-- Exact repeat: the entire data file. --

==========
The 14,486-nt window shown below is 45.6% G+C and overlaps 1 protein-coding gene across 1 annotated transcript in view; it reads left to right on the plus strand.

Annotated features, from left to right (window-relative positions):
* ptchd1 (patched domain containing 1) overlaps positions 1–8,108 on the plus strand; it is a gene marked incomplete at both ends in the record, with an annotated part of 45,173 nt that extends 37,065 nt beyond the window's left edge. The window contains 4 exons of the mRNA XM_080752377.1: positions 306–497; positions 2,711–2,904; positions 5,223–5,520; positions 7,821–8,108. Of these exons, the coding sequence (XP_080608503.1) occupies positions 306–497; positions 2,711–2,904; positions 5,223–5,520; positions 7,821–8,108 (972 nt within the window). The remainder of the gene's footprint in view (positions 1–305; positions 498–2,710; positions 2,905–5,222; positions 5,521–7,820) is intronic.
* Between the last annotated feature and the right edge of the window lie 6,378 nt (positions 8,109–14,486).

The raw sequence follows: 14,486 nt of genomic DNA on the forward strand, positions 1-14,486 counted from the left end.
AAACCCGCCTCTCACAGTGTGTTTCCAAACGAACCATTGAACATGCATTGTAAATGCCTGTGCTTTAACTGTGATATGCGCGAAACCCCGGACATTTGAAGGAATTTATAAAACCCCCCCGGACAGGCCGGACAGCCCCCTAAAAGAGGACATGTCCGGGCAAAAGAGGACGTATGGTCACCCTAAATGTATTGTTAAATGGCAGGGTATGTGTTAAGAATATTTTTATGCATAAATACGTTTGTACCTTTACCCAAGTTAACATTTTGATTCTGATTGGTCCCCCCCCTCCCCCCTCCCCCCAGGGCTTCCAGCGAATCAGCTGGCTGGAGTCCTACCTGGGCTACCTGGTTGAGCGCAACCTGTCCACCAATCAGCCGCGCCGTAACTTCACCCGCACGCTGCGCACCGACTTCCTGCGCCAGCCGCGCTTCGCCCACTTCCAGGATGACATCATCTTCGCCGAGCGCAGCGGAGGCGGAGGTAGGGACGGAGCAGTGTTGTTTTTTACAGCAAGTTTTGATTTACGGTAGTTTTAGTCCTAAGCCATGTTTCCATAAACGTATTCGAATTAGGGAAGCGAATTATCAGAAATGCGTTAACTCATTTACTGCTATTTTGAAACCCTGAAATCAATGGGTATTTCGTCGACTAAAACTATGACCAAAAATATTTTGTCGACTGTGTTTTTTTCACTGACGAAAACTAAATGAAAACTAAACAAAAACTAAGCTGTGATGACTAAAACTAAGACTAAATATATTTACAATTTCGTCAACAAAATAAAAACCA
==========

The 14,486-nt window shown below is 45.6% G+C and overlaps 1 protein-coding gene across 1 annotated transcript in view; it reads left to right on the plus strand.

Annotated features, from left to right (window-relative positions):
* ptchd1 (patched domain containing 1) overlaps positions 1–8,108 on the plus strand; it is a gene marked incomplete at both ends in the record, with an annotated part of 45,173 nt that extends 37,065 nt beyond the window's left edge. The window contains 4 exons of the mRNA XM_080752377.1: positions 306–497; positions 2,711–2,904; positions 5,223–5,520; positions 7,821–8,108. Of these exons, the coding sequence (XP_080608503.1) occupies positions 306–497; positions 2,711–2,904; positions 5,223–5,520; positions 7,821–8,108 (972 nt within the window). The remainder of the gene's footprint in view (positions 1–305; positions 498–2,710; positions 2,905–5,222; positions 5,521–7,820) is intronic.
* Between the last annotated feature and the right edge of the window lie 6,378 nt (positions 8,109–14,486).

The raw sequence follows: 14,486 nt of genomic DNA on the forward strand, positions 1-14,486 counted from the left end.
AAACCCGCCTCTCACAGTGTGTTTCCAAACGAACCATTGAACATGCATTGTAAATGCCTGTGCTTTAACTGTGATATGCGCGAAACCCCGGACATTTGAAGGAATTTATAAAACCCCCCCGGACAGGCCGGACAGCCCCCTAAAAGAGGACATGTCCGGGCAAAAGAGGACGTATGGTCACCCTAAATGTATTGTTAAATGGCAGGGTATGTGTTAAGAATATTTTTATGCATAAATACGTTTGTACCTTTACCCAAGTTAACATTTTGATTCTGATTGGTCCCCCCCCTCCCCCCTCCCCCCAGGGCTTCCAGCGAATCAGCTGGCTGGAGTCCTACCTGGGCTACCTGGTTGAGCGCAACCTGTCCACCAATCAGCCGCGCCGTAACTTCACCCGCACGCTGCGCACCGACTTCCTGCGCCAGCCGCGCTTCGCCCACTTCCAGGATGACATCATCTTCGCCGAGCGCAGCGGAGGCGGAGGTAGGGACGGAGCAGTGTTGTTTTTTACAGCAAGTTTTGATTTACGGTAGTTTTAGTCCTAAGCCATGTTTCCATAAACGTATTCGAATTAGGGAAGCGAATTATCAGAAATGCGTTAACTCATTTACTGCTATTTTGAAACCCTGAAATCAATGGGTATTTCGTCGACTAAAACTATGACCAAAAATATTTTGTCGACTGTGTTTTTTTCACTGACGAAAACTAAATGAAAACTAAACAAAAACTAAGCTGTGATGACTAAAACTAAGACTAAATATATTTACAATTTCGTCAACAAAATAAAAACCA